In recent years, the Xi'an City Wall, as a symbol of the history and culture of Xi'an, capital of Northwest China's Shaanxi province, has become an important city brand after continuous improvements.
The Xi'an City Wall was expanded in the early Ming Dynasty (1368-1644) on the foundation of the imperial city walls of the Sui (581-618) and Tang (618-907) dynasties. It is the oldest, most well-preserved, and largest ancient city wall in the world.
With a perimeter of 13.74 kilometers, it includes a series of ancient architectural structures such as suspension bridges, gate towers, arrow towers, corner towers and parapets.
The city wall is more than 600 years old and suffers from cracks, bulges and flaky soil on a daily basis.
In addition to massive amounts of manual work, technology also provides a protective barrier for the city wall.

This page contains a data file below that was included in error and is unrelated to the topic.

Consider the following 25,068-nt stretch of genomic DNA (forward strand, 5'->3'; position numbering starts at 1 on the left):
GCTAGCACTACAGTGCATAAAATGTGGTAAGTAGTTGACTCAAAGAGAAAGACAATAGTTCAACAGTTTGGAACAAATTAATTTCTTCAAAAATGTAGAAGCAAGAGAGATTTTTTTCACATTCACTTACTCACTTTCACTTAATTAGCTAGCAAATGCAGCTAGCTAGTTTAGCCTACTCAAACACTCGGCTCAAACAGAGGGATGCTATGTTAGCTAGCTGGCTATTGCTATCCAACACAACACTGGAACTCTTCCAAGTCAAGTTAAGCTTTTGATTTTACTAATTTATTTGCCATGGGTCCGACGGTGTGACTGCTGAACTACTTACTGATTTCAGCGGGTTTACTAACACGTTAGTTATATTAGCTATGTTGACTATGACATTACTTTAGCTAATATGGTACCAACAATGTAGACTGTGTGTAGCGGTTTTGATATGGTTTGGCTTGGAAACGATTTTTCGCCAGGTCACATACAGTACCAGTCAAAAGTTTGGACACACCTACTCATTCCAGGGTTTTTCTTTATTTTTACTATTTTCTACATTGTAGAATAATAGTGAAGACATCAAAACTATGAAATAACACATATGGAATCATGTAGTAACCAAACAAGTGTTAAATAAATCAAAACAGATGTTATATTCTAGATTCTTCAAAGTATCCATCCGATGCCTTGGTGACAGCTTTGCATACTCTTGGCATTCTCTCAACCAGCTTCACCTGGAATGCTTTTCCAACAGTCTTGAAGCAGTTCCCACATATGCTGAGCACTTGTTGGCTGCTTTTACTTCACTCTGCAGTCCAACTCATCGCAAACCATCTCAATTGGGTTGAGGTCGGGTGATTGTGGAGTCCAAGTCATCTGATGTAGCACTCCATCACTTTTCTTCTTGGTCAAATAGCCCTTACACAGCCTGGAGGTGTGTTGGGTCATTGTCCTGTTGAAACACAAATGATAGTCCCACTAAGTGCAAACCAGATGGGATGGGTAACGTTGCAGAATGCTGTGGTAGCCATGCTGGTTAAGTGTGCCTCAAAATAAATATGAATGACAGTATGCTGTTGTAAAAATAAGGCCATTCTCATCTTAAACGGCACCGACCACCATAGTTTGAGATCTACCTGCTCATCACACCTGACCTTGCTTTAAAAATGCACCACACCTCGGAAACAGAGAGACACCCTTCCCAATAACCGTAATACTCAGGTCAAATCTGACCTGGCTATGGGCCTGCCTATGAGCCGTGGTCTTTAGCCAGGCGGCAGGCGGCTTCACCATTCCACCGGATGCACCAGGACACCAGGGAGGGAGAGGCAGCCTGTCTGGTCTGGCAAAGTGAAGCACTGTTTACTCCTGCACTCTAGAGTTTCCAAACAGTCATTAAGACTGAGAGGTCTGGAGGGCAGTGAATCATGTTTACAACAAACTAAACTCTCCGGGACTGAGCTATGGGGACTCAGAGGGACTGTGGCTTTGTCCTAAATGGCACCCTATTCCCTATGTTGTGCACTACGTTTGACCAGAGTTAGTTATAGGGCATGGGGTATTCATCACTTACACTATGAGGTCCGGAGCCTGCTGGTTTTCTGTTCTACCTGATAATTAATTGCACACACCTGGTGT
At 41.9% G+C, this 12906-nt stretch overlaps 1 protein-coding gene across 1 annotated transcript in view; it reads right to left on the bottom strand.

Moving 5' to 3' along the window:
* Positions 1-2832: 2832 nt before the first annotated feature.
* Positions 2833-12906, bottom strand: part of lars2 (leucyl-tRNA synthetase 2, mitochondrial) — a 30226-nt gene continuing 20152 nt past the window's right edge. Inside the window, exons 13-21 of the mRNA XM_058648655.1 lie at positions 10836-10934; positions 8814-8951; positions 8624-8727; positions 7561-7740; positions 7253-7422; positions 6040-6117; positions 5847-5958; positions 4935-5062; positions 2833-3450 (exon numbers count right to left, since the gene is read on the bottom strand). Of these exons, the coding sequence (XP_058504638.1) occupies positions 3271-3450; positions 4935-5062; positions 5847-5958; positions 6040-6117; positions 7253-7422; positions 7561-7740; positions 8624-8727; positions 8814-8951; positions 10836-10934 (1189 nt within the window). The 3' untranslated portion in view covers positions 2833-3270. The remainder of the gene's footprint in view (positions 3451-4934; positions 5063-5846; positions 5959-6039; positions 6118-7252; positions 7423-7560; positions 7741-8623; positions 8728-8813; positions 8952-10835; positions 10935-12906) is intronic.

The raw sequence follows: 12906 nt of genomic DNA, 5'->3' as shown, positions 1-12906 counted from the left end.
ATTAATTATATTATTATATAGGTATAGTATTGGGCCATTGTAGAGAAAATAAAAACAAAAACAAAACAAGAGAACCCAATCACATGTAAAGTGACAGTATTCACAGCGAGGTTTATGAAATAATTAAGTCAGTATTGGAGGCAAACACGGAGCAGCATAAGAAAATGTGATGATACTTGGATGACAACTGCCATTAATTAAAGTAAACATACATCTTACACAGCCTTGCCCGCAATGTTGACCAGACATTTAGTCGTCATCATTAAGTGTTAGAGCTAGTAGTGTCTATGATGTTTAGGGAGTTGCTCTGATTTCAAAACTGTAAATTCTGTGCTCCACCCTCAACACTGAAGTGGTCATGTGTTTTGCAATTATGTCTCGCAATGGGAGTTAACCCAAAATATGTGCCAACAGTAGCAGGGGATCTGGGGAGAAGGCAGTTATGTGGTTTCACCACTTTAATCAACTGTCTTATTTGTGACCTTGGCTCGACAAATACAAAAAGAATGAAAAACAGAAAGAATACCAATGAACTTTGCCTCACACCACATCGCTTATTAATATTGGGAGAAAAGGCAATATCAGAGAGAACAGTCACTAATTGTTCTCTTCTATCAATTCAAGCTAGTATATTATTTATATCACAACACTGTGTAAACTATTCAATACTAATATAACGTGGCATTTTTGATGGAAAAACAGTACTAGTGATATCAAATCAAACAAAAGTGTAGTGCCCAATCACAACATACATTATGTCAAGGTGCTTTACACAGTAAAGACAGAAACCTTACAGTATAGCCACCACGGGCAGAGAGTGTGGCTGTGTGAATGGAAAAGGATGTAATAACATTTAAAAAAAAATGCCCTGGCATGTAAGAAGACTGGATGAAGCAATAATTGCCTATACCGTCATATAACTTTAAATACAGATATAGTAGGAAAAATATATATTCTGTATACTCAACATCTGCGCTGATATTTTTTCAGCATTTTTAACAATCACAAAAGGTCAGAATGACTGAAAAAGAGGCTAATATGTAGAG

"We have installed 8,700 metal detectors on the city wall to monitor various dynamic data such as soil pH, vibration fluctuations, moat water level, and daily soil moisture changes in real time," said Wu Chun, deputy director of the Xi'an City Wall Management Committee.
In addition to the Hanguang Gate Museum, the enemy towers on the city wall have also been transformed into public cultural and art venues such as the Jinhuidui Art Museum, Armor Museum, Fan Yanyan Art Center, and City Brick Museum.
Meanwhile, the city wall has launched a series of cultural and creative products, mystery boxes, and digital collections, attracting many visitors.